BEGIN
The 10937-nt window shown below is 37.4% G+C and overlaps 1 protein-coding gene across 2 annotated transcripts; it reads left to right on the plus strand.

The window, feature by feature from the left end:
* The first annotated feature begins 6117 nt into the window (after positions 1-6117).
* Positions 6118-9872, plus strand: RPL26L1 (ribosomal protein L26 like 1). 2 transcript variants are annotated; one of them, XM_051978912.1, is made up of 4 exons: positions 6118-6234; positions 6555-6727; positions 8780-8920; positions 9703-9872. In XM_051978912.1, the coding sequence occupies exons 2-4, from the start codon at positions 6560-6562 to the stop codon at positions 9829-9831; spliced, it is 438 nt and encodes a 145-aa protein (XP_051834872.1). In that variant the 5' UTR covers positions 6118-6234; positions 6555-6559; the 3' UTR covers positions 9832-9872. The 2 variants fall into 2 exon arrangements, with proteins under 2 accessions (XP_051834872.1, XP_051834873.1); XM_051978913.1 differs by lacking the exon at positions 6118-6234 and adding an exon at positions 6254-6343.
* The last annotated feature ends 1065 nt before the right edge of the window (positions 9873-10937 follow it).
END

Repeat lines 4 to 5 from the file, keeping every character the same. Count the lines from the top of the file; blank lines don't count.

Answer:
* Positions 6118-9872, plus strand: RPL26L1 (ribosomal protein L26 like 1). 2 transcript variants are annotated; one of them, XM_051978912.1, is made up of 4 exons: positions 6118-6234; positions 6555-6727; positions 8780-8920; positions 9703-9872. In XM_051978912.1, the coding sequence occupies exons 2-4, from the start codon at positions 6560-6562 to the stop codon at positions 9829-9831; spliced, it is 438 nt and encodes a 145-aa protein (XP_051834872.1). In that variant the 5' UTR covers positions 6118-6234; positions 6555-6559; the 3' UTR covers positions 9832-9872. The 2 variants fall into 2 exon arrangements, with proteins under 2 accessions (XP_051834872.1, XP_051834873.1); XM_051978913.1 differs by lacking the exon at positions 6118-6234 and adding an exon at positions 6254-6343.
* The last annotated feature ends 1065 nt before the right edge of the window (positions 9873-10937 follow it).